No. But they’re something to use when nothing else is available. And it’s possible some health care personnel may find themselves without the masks they usually use to protect themselves.

The CDC says it recognizes some health care providers may run out of masks, even as they try to reuse and clean them, which is not in keeping with health and safety guidelines. The masks are meant to be replaced after each patient encounter.

The CDC website says that health care personnel might use homemade masks, including bandanas and scarves as a last resort. But the CDC cautions that the capability of such items to protect healthcare personnel is “unknown.”

The organization says “caution should be exercised when considering this option” and homemade masks should ideally be used in combination with a face shield that covers the entire front and sides of the face.

The FDA cautions that 3D-printer respirator masks and other hopefully protective equipment are “unlikely to provide the same fluid barrier and air filtration protection as FDA-cleared surgical masks and N95 respirators.”

What's next? Production only for health care? Prohibitions on the sale of masks to the general public?

3M has said 90 percent of its U.S. N95 respirator mask production is designated for health care workers. The rest is going to workers in the energy, food, pharmaceutical and other industries critical to the fight against COVID-19.

There was quite an outcry when a Target store in Seattle recently put out some N95 masks for sale. The retailer apologized and said it was searching its inventory for masks that could be donated.

What about fraud and price-gouging for N95 masks?

3M says people have fraudulently misrepresented themselves as being affiliated with the company and having authentic 3M products to sell, as well as selling counterfeit 3M products and claiming to manufacture 3M products.

The company recommends purchasing products only from a 3M-authorized distributor or dealer. 3M says it has not increased the prices it charges for N95 respirators and will not increase prices for respirators used to help address the pandemic.

The company says it is working with sellers of its products to identify and remove counterfeiters and price-gougers and bring them to the attention of law enforcement authorities. 3M says it wants individuals and organizations held accountable for making counterfeit respirators or inflating prices.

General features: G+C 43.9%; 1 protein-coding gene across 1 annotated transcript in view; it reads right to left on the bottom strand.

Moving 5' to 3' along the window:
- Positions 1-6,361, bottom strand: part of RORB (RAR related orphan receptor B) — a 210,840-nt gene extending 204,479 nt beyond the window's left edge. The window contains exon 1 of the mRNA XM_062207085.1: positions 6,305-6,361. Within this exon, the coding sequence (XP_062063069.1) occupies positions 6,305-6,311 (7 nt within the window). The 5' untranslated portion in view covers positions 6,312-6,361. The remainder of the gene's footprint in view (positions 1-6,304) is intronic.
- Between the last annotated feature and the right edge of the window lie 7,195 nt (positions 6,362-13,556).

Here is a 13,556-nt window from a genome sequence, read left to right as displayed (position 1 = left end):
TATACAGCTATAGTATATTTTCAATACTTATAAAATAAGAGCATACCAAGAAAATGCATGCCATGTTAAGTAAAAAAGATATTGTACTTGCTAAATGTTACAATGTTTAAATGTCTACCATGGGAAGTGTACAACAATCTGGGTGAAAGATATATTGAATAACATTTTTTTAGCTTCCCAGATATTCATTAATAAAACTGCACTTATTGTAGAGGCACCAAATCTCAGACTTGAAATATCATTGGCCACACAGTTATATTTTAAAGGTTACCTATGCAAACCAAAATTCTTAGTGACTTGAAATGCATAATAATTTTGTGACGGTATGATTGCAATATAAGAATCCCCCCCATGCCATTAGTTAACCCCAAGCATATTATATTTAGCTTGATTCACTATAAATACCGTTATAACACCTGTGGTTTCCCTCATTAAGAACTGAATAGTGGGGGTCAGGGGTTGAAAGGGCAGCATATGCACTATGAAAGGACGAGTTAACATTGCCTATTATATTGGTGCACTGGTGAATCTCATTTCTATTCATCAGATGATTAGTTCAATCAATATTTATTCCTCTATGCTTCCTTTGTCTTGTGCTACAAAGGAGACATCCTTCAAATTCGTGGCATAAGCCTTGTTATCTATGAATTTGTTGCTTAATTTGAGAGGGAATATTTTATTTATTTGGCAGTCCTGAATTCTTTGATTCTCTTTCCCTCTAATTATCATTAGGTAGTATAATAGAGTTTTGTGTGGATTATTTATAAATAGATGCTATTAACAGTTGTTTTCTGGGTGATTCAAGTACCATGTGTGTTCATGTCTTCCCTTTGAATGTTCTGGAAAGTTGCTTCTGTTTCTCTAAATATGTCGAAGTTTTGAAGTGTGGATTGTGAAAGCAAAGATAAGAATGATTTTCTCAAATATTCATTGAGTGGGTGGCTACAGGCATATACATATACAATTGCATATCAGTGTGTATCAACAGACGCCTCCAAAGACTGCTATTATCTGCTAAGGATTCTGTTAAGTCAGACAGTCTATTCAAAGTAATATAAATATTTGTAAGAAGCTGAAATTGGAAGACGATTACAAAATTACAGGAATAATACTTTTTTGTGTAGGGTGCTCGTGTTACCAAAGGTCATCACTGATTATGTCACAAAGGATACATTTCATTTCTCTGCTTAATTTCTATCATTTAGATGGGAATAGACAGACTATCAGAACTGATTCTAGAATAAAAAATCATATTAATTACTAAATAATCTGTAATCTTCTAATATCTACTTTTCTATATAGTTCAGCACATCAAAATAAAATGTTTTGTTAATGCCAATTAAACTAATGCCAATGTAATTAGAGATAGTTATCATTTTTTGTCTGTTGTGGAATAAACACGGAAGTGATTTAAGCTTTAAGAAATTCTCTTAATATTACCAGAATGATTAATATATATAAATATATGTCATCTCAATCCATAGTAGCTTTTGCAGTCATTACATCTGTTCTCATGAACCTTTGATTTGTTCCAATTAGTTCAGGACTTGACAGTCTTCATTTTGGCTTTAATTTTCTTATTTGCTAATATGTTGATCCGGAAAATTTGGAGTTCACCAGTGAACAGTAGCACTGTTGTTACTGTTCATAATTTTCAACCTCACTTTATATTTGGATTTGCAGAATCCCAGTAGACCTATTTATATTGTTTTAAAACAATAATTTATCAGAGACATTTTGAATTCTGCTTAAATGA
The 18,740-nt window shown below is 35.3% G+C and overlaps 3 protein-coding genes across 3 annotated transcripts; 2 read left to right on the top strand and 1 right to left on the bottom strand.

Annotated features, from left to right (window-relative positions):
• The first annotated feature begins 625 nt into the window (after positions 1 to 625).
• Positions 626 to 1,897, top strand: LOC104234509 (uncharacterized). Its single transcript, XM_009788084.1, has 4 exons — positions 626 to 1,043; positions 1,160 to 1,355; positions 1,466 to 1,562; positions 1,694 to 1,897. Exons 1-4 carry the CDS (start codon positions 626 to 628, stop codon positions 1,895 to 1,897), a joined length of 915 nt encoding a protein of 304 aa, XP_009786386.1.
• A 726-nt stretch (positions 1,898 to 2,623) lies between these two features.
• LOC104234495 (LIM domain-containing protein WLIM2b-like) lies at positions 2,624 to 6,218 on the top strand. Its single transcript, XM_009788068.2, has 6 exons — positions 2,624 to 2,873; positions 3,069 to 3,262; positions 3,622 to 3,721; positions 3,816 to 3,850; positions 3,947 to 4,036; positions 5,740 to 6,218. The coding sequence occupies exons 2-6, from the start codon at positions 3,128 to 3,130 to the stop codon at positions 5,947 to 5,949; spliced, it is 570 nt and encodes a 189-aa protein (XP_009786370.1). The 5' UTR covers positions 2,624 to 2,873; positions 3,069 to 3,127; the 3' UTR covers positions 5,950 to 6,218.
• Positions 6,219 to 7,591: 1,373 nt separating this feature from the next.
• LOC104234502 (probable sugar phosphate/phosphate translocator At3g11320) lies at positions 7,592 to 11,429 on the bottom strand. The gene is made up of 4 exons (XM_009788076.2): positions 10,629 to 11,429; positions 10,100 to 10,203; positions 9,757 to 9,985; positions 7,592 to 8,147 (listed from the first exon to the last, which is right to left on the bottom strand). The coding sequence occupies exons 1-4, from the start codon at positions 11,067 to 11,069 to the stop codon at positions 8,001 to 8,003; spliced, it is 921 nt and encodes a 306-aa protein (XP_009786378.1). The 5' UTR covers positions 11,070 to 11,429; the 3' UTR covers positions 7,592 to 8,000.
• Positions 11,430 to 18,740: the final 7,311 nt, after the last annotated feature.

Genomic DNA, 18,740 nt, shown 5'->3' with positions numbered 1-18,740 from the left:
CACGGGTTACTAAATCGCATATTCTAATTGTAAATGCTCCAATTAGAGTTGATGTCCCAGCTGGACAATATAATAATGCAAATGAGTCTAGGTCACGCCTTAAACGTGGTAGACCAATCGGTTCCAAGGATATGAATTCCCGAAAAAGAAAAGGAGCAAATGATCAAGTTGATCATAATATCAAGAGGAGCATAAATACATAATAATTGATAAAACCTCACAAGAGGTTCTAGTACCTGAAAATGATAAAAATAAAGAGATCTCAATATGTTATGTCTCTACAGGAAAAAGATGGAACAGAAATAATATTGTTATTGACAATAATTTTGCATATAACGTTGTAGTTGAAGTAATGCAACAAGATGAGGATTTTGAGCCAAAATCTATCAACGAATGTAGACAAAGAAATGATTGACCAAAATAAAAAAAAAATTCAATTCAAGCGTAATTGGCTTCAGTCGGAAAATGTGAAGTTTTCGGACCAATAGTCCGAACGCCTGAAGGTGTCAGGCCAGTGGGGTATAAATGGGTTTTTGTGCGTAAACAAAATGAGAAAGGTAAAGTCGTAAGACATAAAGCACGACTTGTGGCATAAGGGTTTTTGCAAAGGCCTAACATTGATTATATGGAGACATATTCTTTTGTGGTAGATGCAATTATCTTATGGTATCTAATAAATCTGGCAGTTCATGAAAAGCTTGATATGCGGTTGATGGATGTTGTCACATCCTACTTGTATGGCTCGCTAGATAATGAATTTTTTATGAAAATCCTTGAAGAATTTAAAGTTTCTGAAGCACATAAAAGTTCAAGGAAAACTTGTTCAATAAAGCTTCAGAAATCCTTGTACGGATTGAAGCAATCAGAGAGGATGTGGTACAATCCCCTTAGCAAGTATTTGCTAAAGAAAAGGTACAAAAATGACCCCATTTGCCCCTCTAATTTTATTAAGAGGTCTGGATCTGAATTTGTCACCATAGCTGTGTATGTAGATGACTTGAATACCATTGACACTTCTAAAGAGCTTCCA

What’s the difference between industrial- and medical-grade N95 respirators?

N95 masks meant for industrial uses are not made to the standards of medical-grade N95 masks but they do offer protection against disease.

According to 3M’s website, N95 surgical-grade respirators are typically designed to resist the splash and splatter of blood and other bodily fluids. Surgical respirators do not have exhalation valves or those valves are shrouded.

But 3M says that in times of limited supply, health care providers may want to consider using nonmedical N95 respirators for other tasks. Recent legislation allows manufacturers to sell industrial-grade N95 face masks for use by health care workers.

The industrial-grade masks are what consumers could buy at Home Depot, Menards and other retailers. Those N95s masks are hard, if not impossible, to find now, too.

Do N95 masks expire?

Yes, the elastic straps and other components can degrade, compromising their ability to provide a tight seal and protect the wearer. But the CDC says “consideration” can be given if circumstances warrant to using masks past their designated shelf life when responding to COVID-19.

Some expired masks may be protective but the CDC says they should only be used as outlined in the its strategies for optimizing the supply of N95 respirators. The U.S. government believes expired respirators in good shape will likely offer greater respiratory protection than surgical masks alone, bandanas and other improvised mouth and nose covers or no protection at all.

How did we end up so short?

We rely heavily on imports for much of our supply of masks, gowns, gloves and other protective medical equipment. Countries are blocking the export of masks and other equipment, keeping it for their own citizens.

The offshoring of production, the resulting reliance on global supply chains and the strategy of keeping inventories low figuring you will get what you need when you need it all contributed to the supply crunch we face.

The machines to make N95 masks are costly and in short supply in the U.S. and demand for the materials used to make the masks has skyrocketed.